“It had to have been a fellow student who spied on me,” Taksel said.

Taskel met with Rush on “the 12th floor,” a posh space for the Office of Women that she likens to a university club, right in the middle of the Cathedral of Learning. Hardly an academic space, the 12th floor was a pristine collection of living rooms, dining rooms with ornate chandeliers, fine carpeting and elegant upholstery. It was a prim place for female students to sip tea and learn the manners, graces and roles that the University intended for them to have.

“The governing ideal of the 12th floor was that women had special needs and a special role to play in the University community,” Taksel said.

But the underlying message of such formal training had deeper implications in the University sex culture, according to Taskel.

“Whatever kind of fancy language they used, it was about protecting us sexually from the predations of male students — that was the underlying message,” Taskel said, “that we were vulnerable and needed to be protected.” 

Despite these vigilant policies, perception shifted midway through the ’60s, and the sexual revolution slowly reached its boiling point by the end of the decade — when Pitt’s curfew policy would be amended to allow female students out after 2:30 a.m., if they had parental permission and two full terms under their belts. 

Although students had fewer reservations about casual sex than in previous decades, it remains impossible to quantify just how free campuses were during the decade.

“The statistics about sexuality sadly are always flawed, because people can’t really be relied upon to accurately talk about their own sexual habits — even when anonymously doing so,” Stoner said.

Meisner was equally careful to point out the unreliability of how sex was often discussed among college students.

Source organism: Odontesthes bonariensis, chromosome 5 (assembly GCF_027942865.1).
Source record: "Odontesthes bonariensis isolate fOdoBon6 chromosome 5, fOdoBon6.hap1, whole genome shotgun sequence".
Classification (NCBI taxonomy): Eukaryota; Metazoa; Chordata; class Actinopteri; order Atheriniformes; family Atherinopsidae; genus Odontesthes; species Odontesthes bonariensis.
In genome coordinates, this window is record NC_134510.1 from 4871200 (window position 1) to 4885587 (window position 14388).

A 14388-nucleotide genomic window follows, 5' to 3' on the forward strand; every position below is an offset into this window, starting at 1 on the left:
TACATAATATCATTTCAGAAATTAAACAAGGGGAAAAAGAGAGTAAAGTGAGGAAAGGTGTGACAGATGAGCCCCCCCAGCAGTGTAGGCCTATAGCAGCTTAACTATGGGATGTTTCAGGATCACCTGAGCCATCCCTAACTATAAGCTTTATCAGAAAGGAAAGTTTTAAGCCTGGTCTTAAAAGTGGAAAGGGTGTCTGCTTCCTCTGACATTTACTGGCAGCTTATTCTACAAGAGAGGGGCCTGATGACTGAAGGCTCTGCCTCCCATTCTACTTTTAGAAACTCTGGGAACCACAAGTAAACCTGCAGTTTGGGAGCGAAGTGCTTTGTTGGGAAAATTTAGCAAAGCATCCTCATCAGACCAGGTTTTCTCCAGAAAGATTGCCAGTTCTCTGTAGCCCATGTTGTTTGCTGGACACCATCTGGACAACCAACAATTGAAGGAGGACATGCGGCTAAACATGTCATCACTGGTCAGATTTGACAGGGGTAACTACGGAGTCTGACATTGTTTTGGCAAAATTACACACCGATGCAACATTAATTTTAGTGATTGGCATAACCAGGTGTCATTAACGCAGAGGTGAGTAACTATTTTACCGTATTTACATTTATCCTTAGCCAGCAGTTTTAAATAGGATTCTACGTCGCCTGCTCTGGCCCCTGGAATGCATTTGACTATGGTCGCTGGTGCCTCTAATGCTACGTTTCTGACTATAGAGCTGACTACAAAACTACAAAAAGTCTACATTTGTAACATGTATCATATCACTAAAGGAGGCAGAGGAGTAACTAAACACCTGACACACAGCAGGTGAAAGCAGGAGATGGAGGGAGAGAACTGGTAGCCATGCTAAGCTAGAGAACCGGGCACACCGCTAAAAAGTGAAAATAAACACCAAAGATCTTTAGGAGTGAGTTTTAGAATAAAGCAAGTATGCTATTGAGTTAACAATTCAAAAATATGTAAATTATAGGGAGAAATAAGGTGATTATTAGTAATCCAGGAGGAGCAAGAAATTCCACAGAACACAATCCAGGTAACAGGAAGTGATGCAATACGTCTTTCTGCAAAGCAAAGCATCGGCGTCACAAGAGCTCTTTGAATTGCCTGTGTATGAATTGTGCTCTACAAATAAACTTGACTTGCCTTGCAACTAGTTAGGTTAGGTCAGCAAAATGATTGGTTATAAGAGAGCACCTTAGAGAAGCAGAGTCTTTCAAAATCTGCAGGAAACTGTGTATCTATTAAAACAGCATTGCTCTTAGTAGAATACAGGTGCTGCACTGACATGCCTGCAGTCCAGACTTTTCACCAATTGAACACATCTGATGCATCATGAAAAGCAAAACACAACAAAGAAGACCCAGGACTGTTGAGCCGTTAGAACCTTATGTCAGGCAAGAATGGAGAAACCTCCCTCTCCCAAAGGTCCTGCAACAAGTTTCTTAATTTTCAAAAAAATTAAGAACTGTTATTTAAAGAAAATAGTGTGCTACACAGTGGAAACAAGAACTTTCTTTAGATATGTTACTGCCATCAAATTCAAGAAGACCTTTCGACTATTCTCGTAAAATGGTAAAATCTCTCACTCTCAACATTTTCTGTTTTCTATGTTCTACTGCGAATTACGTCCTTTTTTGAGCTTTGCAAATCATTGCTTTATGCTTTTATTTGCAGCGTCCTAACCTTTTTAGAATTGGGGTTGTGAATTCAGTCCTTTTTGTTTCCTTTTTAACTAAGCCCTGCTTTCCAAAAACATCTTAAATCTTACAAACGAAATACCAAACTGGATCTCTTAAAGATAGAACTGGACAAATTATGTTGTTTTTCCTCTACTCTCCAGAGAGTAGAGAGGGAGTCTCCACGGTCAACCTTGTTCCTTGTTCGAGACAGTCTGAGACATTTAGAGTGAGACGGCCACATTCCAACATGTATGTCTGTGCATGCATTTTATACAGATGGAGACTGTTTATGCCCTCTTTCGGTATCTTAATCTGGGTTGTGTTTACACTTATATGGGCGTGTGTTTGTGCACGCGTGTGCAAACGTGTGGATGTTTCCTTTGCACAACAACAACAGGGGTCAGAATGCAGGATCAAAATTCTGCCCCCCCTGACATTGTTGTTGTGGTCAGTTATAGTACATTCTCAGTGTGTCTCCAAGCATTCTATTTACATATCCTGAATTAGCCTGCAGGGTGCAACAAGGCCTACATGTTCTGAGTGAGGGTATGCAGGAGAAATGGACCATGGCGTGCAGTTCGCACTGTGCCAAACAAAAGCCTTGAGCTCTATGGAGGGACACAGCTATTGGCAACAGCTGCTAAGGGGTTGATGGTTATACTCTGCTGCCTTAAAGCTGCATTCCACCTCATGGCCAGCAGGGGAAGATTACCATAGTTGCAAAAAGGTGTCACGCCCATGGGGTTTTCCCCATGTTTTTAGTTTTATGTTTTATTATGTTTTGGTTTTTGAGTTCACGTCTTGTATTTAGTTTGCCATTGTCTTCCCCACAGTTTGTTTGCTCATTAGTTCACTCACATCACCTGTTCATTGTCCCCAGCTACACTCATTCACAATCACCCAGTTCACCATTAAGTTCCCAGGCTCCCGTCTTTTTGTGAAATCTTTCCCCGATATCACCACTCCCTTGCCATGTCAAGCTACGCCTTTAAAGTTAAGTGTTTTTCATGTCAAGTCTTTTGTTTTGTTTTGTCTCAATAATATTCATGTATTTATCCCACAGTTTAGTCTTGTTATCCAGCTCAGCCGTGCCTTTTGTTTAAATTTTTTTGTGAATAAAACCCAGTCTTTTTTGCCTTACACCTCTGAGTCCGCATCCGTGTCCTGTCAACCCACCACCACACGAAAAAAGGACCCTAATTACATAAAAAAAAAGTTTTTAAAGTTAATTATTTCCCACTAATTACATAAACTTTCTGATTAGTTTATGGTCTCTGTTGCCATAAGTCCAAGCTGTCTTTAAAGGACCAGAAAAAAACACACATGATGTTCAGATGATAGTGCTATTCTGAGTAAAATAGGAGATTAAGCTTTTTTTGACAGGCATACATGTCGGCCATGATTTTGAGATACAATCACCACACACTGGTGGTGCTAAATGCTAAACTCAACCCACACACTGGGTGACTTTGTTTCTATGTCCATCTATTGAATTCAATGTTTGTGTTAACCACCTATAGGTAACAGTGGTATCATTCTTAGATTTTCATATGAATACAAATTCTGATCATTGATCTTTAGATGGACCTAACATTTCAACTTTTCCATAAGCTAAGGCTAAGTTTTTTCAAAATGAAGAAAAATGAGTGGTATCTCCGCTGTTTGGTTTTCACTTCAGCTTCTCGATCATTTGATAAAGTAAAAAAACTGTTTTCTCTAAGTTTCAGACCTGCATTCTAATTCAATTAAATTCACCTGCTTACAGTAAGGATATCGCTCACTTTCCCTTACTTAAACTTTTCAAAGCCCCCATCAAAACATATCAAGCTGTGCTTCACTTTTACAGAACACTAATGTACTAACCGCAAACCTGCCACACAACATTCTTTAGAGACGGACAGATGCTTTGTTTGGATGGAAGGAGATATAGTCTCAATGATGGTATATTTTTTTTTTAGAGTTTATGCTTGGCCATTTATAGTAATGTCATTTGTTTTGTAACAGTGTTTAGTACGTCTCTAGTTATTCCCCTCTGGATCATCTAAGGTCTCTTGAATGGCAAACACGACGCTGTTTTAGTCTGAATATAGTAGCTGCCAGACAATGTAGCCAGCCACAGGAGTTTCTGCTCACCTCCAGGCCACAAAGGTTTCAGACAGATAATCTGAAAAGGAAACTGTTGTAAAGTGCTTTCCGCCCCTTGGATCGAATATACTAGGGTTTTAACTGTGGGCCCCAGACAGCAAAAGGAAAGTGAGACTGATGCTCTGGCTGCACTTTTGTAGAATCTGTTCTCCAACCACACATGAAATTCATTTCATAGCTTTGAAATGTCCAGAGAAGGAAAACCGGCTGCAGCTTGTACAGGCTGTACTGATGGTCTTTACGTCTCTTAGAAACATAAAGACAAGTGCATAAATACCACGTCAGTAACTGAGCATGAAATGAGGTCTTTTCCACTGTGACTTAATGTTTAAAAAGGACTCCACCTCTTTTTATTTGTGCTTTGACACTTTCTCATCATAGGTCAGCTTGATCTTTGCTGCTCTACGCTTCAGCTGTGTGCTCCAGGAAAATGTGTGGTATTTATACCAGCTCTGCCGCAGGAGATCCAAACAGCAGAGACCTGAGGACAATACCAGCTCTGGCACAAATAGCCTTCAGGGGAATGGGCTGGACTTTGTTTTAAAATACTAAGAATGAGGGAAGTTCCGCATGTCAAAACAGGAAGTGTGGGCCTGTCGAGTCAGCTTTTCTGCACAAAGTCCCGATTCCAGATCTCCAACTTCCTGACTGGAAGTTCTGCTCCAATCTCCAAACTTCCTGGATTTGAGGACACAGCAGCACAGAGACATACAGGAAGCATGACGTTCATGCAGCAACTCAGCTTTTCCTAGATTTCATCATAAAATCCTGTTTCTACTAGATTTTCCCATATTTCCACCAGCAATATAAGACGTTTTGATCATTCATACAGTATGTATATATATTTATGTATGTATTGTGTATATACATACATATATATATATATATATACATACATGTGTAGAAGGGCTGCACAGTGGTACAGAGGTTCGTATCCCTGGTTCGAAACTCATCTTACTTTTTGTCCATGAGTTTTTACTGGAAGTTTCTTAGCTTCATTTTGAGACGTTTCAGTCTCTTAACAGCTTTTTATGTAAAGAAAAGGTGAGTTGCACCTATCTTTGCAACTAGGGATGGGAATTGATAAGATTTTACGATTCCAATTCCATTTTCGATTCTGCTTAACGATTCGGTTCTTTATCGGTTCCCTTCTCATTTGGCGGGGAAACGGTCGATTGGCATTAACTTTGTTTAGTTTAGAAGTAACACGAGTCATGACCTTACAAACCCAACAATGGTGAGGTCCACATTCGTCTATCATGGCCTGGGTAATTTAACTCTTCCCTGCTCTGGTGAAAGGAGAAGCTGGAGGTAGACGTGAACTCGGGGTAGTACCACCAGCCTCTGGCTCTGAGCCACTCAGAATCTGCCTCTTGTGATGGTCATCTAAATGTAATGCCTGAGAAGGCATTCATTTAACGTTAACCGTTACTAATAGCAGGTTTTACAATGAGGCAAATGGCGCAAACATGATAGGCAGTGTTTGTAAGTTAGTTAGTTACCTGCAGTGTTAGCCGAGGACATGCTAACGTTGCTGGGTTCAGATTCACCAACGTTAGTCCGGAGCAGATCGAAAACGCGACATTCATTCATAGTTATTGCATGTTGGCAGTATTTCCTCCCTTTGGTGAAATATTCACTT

“It’s not like people were keeping statistics — you had rumors, you had stories, you had bragging,” Meisner said.

Regardless of how many people were engaging in no-strings-attached sexuality, Taksel noticed some major attitudinal shifts, especially once she transferred for a year after her freshman year to Sarah Lawrence College in New York.

“Even at an all-girls school, there were some girls who were beginning to behave like guys,” Taksel said. “They were having sex on purpose to sort of put notches in their belt — not the majority, but that was definitely real.”

Sexual liberation also provided women an outlet for rebellion and protest outside of a traditional political context.

“One of the major ways that I think women had — at that time and many times in history — to express that kind of rebelliousness was through sexual behavior, because it’s so forbidden,” Taksel said.

But despite the benefits of increased freedom and agency, Taksel suggests that the sexual revolution came with its share of hidden costs. 

“It often got us in a whole lot of trouble — of psychological trouble. It didn’t lead often to where we wanted it to,” Taksel said. “We thought it was free, and, emotionally, it wasn’t.”


In an article published Friday, The Pitt News reported that Rebecca Taskel’s boyfriend was a 26-year-old Carnegie Institute of Technology student. He was 21 years old at the time of her meeting with Rush. The Pitt News regrets this error.

Leave a comment.